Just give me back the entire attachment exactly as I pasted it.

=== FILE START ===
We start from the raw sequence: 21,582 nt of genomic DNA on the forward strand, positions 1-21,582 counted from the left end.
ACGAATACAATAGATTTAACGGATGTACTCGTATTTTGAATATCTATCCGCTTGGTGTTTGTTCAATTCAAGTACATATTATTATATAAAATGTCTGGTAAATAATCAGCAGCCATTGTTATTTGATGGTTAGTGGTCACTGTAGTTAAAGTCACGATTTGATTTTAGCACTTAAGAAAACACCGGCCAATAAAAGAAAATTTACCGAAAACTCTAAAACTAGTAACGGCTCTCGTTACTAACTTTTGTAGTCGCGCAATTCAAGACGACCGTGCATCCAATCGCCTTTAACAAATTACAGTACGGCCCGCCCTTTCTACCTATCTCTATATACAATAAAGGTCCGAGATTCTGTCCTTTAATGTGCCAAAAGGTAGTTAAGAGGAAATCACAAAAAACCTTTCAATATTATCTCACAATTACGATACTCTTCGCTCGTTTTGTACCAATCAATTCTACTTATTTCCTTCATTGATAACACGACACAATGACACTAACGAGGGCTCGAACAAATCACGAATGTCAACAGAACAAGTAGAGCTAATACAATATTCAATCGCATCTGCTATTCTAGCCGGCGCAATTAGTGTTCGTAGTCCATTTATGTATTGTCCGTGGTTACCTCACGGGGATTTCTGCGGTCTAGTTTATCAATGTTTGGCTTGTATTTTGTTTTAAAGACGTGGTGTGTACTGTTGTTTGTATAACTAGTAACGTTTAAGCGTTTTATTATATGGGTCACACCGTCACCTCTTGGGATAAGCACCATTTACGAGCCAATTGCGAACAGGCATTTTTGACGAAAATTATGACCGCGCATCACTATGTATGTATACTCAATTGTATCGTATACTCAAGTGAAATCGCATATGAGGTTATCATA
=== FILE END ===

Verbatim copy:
We start from the raw sequence: 21,582 nt of genomic DNA on the forward strand, positions 1-21,582 counted from the left end.
ACGAATACAATAGATTTAACGGATGTACTCGTATTTTGAATATCTATCCGCTTGGTGTTTGTTCAATTCAAGTACATATTATTATATAAAATGTCTGGTAAATAATCAGCAGCCATTGTTATTTGATGGTTAGTGGTCACTGTAGTTAAAGTCACGATTTGATTTTAGCACTTAAGAAAACACCGGCCAATAAAAGAAAATTTACCGAAAACTCTAAAACTAGTAACGGCTCTCGTTACTAACTTTTGTAGTCGCGCAATTCAAGACGACCGTGCATCCAATCGCCTTTAACAAATTACAGTACGGCCCGCCCTTTCTACCTATCTCTATATACAATAAAGGTCCGAGATTCTGTCCTTTAATGTGCCAAAAGGTAGTTAAGAGGAAATCACAAAAAACCTTTCAATATTATCTCACAATTACGATACTCTTCGCTCGTTTTGTACCAATCAATTCTACTTATTTCCTTCATTGATAACACGACACAATGACACTAACGAGGGCTCGAACAAATCACGAATGTCAACAGAACAAGTAGAGCTAATACAATATTCAATCGCATCTGCTATTCTAGCCGGCGCAATTAGTGTTCGTAGTCCATTTATGTATTGTCCGTGGTTACCTCACGGGGATTTCTGCGGTCTAGTTTATCAATGTTTGGCTTGTATTTTGTTTTAAAGACGTGGTGTGTACTGTTGTTTGTATAACTAGTAACGTTTAAGCGTTTTATTATATGGGTCACACCGTCACCTCTTGGGATAAGCACCATTTACGAGCCAATTGCGAACAGGCATTTTTGACGAAAATTATGACCGCGCATCACTATGTATGTATACTCAATTGTATCGTATACTCAAGTGAAATCGCATATGAGGTTATCATA